2 TABLE 1 Geographical Distribution of Respondents Region New England New York Middle Atlantic South Great Lakes Southwest Midwest Rocky Mountain Pacific Coast Northwest of Centers Mailed To Postcards Returned Questionnaires Returned Total Returned TOTAL charge patient follow-up was done. For this question, I gave respondents several choices, ranging from up to one month to over two years. A question about the criteria used to determine the success of treatment was included in this section. Eight criteria were listed and respondents were instructed to check all of those used. Throughout the questionnaire, space was provided for comments. Two registered physical therapists and several senior physical therapy students reviewed the questionnaire to establish its validity. RESULTS Total Response I constructed frequency tables for all items on the questionnaire. Of the 3 surveys mailed, 7 (7.4) questionnaires and 7 (8.) director's feedback postcards were returned for a total response of 147 (.9). The total response rate from each of the public health regions ranged from 3.3 to 9. percent (Tab. 1). The response rate for the questionnaires from each of the public health regions ranged from.9 to 0 percent. Forty-six (3.9) of re- TABLE Questionnaire Response of Relative Frequency of Types of Pain Treated Pain Type Frequently Occasionally of Total Respondents (N = 7) Rarely Never TOTALS a Cervical pain Low back pain Headache Nerve root injury Myofascial syndromes Causalgic syndromes Arthritis Central pain syndrome Peripheral nerve injury Bursitis Carpal tunnel syndrome Orofacial pain Phantom limb pain Stump pain Cancer pain Spinal cord injury Visceral pain Thalamic syndrome Post-herpetic neuralgia Traumatic pain Reflex sympathetic dystrophy Postsurgical pain Learned pain Psychosomatic pain Abdominal pain Ankylosing spondylitis a Totals do not equal 0 percent because of values not reported by respondents. 90 PHYSICAL THERAPY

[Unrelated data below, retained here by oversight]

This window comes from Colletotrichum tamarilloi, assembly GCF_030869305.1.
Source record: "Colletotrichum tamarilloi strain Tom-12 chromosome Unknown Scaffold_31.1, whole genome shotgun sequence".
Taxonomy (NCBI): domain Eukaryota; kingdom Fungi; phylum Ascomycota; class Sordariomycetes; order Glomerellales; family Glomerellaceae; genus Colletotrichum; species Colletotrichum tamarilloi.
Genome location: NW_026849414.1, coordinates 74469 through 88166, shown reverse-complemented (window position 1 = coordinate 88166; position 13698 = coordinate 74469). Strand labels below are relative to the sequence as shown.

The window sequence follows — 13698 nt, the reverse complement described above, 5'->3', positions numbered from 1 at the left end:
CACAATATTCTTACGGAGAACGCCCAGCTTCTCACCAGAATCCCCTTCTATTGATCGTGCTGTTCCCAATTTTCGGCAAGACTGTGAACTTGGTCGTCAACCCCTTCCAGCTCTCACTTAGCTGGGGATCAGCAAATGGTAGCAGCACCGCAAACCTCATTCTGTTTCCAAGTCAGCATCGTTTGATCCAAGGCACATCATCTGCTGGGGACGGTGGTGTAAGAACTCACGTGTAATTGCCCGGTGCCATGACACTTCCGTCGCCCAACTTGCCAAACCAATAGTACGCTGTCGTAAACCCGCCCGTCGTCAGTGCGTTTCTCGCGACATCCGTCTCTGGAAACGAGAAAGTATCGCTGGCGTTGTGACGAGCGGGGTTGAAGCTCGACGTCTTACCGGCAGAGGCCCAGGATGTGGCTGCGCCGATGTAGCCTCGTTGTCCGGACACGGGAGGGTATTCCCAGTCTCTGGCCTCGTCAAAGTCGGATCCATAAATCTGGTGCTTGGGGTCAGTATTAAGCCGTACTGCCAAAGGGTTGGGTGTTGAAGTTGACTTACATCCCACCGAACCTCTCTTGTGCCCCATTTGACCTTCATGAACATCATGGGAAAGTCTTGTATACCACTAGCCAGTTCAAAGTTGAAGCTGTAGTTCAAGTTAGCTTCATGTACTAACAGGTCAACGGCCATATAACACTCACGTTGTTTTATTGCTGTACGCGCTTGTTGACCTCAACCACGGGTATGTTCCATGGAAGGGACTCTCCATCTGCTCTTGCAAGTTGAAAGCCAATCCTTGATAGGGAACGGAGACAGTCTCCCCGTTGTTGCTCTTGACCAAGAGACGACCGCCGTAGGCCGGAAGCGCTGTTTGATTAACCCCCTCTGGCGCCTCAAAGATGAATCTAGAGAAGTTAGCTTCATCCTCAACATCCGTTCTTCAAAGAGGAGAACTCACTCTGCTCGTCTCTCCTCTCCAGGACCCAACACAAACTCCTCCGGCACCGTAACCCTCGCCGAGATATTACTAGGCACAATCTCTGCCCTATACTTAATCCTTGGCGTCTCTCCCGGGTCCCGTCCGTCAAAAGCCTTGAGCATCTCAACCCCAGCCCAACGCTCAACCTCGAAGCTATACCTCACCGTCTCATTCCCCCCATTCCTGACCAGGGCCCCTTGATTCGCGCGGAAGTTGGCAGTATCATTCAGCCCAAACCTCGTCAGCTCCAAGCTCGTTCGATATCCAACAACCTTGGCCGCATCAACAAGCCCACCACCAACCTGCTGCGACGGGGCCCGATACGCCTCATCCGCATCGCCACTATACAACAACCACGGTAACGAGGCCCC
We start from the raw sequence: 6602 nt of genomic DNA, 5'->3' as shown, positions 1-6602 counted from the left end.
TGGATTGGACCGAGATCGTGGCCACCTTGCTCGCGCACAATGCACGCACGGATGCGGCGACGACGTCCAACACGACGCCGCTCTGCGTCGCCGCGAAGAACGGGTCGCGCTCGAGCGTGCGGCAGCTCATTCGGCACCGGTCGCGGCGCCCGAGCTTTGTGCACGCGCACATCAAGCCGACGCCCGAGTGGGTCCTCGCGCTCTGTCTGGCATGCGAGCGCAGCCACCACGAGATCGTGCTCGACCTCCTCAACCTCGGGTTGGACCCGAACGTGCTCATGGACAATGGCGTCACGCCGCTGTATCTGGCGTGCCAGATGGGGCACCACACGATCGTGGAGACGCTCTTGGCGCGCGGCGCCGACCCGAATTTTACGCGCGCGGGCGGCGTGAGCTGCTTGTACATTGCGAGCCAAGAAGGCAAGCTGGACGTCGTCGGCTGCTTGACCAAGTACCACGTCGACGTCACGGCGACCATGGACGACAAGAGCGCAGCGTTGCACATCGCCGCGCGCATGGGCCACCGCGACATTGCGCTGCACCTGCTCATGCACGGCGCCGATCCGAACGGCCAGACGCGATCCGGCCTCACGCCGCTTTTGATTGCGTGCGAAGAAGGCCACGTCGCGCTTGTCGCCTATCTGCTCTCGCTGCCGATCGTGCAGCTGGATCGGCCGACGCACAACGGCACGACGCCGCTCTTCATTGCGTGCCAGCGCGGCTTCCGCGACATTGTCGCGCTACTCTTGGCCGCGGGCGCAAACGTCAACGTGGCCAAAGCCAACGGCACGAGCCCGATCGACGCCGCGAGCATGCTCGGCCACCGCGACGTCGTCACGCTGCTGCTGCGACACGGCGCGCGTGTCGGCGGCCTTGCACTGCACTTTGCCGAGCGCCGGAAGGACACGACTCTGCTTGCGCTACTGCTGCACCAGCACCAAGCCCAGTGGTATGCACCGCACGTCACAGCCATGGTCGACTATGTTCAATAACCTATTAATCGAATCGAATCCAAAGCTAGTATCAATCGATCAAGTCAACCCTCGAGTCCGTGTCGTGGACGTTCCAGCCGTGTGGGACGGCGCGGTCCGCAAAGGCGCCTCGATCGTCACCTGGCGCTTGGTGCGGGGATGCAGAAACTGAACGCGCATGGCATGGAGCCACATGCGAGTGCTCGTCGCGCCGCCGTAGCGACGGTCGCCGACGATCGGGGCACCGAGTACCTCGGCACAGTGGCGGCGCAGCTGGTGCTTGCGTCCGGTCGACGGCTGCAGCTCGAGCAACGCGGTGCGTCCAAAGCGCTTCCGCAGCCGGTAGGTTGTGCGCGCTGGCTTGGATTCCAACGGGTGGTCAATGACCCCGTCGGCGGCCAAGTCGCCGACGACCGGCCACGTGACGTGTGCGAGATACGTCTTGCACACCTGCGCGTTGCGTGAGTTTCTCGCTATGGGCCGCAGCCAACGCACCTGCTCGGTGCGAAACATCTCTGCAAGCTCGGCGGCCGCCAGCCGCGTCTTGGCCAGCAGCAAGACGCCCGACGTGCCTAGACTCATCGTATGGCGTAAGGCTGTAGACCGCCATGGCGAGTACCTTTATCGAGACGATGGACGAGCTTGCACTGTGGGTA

3 RESEARCH spondents to the questionnaire were from centers that treated both inpatients and outpatients, 11 (1.3) from centers that treated inpatients only, and 1 (0.8) from centers that treated outpatients only. The response rate from the director's feedback postcard from each of the regions ranged from percent to 3.7 percent. Director's Feedback Of the respondents who returned director's feedback postcards, 38.7 percent did not check any of the three reasons why a physical therapist was not employed but did include comments. Most of these comments stated that if physical therapy was necessary, patients were referred to a physical therapist outside the facility. Almost 3 percent of the respondents who returned director's feedback postcards indicated that physical therapy would be valuable for the patients they treated, but that their budget did not allow for a physical therapist; 1.3 percent indicated that physical therapy was not necessary for the patients they treated; and.3 percent indicated that they were currently in the process of hiring a physical therapist. Questionnaire Response Characteristics of inpatient and outpatient service. The most common responses on the questionnaire describing inpatient service were the following: 1) between 1 and beds (9.); ) 80 to 0 percent of beds occupied (.); 3) average length of stay between 1 and 30 days (3.4); and 4) self-contained on its own ward (77.3). The most common responses describing outpatient service were the following: 1) between one and five patients treated a day and ) an average of less than physical therapy treatment sessions for each patient (37.9) over a period of one to four weeks (3.). Services and staffing. Eighty-five percent of the respondents considered the pain center to be comprehensive. The remainder indicated that the center was either modality-oriented, that is using only certain modalities for pain treatment or syndrome-oriented, that is treating only certain pain syndromes. Forty-nine percent of the respondents worked full-time at the pain center, 33.3 percent rotated through the pain center and other departments, and 17.4 percent acted as consultants. Most of the respondents () indicated that the pain center formed its own department. Of those who were part of another department, 44.1 percent were part of physical or rehabilitation medicine and 3.3 percent were part of anesthesiology. The remainder were in the departments of neurology, psychiatry, neurosurgery, behavioral medicine, and psychobiology. The most common types of pain rated as frequently, or occasionally treated at the pain treatment centers were cervical pain, low back pain, headache, nerve root injury, and myofascial syndromes (Tab. ). The majority (3.9) of physical therapists indicated that physical therapy treatments were prescribed by a physician. The treatments most commonly used by physical therapists were an individualized exercise program, relaxation training, TENS, instruction in body mechanics, and biofeedback (Tab. 3). Ninety percent of the therapists indicated that behavior modification was a part of treatment. At least percent of the physical therapists generally met family members of patients, believed that family education was, at least, moderately a part of their role, and were TABLE 3 Questionnaire Response of Relative Frequency of Types of Treatments Used Treatment Frequently Occasionally of Total Respondents (N = 7) Rarely Never TOTALS a Individualized exercise program Relaxation training TENS Instruction in body mechanics Biofeedback Group exercise Mobilization Hot packs Cold packs Deep muscle massage Ice massage Whirlpool Manipulation Therapeutic pool Paraffin Acutherapy Electrical nerve stimulation Gait training Traction Ultrasound Education in kinesiology Aerobic conditioning Leisure counseling Electrical muscle stimulation a Totals do not equal 0 percent because of values not reported by respondents. Volume 4 / Number, June